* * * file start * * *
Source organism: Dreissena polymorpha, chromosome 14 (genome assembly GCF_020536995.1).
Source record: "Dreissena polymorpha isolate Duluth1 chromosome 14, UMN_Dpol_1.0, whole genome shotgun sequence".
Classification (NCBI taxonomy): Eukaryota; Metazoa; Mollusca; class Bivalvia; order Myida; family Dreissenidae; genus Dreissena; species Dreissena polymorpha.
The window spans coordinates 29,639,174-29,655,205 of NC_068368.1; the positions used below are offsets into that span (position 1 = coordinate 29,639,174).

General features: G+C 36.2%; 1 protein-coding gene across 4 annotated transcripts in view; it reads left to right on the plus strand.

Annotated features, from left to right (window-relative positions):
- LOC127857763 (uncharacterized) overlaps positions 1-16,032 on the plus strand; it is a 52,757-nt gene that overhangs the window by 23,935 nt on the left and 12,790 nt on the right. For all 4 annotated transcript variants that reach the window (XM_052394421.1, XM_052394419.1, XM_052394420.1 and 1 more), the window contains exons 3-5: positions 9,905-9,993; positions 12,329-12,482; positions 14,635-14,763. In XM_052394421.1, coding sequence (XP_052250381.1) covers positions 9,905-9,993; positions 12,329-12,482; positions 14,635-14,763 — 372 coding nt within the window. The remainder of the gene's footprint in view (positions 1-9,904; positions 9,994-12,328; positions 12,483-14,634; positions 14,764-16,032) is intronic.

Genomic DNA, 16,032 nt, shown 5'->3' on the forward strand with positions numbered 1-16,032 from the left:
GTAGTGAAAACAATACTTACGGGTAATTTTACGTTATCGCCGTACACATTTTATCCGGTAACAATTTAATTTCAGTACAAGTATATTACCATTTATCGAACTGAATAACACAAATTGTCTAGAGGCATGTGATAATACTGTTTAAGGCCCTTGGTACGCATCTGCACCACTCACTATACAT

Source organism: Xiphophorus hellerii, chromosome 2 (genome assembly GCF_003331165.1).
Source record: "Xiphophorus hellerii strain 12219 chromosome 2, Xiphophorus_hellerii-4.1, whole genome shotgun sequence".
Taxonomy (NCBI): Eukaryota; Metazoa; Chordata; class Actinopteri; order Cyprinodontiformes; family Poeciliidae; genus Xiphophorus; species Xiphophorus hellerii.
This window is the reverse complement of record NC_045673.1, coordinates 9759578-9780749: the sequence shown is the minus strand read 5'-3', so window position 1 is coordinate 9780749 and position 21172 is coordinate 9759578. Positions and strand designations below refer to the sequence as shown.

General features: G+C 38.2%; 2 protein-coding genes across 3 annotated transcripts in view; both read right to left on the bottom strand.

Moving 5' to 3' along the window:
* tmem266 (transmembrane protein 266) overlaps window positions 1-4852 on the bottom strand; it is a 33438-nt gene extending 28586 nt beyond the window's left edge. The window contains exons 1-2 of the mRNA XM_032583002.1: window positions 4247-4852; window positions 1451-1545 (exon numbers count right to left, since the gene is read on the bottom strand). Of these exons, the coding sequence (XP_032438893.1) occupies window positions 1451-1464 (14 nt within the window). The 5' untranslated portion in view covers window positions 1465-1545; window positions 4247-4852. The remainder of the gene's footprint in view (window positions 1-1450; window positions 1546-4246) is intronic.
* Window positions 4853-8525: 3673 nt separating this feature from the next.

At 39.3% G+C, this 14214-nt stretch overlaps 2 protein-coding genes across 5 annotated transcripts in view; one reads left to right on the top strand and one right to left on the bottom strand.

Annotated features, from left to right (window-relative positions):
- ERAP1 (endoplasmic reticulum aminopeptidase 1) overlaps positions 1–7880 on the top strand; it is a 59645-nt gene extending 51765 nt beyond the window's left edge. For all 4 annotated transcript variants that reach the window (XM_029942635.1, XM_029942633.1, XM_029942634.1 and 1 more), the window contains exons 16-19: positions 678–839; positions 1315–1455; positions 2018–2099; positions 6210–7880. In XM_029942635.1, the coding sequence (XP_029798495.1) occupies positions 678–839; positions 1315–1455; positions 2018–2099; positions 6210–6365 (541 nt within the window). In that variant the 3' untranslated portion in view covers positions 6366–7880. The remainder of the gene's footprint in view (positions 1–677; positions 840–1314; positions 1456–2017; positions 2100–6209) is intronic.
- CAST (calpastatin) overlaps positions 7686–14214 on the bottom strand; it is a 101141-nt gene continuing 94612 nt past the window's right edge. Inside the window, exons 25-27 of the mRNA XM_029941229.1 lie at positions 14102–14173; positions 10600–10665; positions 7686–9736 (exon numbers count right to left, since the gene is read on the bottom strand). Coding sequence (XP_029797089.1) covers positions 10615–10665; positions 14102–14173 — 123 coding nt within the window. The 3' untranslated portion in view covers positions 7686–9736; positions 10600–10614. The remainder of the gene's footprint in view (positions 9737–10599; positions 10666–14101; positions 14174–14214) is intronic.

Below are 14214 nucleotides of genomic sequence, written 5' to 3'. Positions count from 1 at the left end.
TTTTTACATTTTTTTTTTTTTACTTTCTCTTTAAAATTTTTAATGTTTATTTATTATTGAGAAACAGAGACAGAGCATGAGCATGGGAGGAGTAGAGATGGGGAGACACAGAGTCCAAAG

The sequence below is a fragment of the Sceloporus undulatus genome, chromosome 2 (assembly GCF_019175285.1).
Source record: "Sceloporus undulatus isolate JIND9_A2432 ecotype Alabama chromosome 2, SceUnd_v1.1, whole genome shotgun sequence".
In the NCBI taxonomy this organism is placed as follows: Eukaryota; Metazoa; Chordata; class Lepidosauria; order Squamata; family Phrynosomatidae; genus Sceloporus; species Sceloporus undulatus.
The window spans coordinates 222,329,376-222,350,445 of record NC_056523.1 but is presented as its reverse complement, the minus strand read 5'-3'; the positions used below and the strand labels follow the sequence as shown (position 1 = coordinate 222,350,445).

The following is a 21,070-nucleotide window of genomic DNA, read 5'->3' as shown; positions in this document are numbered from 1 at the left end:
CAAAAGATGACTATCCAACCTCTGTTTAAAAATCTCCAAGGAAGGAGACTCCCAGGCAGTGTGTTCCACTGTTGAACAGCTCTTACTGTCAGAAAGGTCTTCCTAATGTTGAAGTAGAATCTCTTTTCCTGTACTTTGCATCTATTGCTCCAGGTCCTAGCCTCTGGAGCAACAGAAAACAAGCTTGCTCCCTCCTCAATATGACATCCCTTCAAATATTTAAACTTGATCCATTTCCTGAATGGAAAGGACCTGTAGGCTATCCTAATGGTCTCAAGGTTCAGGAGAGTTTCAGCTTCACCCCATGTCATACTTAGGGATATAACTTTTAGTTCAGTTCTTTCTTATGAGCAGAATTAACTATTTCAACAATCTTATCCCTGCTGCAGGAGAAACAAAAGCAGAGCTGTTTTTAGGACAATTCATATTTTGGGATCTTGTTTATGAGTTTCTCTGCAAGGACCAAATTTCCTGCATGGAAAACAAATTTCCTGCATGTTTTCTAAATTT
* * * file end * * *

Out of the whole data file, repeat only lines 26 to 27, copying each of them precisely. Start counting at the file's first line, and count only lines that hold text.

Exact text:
In the NCBI taxonomy this organism is placed as follows: Eukaryota; Metazoa; Chordata; class Lepidosauria; order Squamata; family Phrynosomatidae; genus Sceloporus; species Sceloporus undulatus.
The window spans coordinates 222,329,376-222,350,445 of record NC_056523.1 but is presented as its reverse complement, the minus strand read 5'-3'; the positions used below and the strand labels follow the sequence as shown (position 1 = coordinate 222,350,445).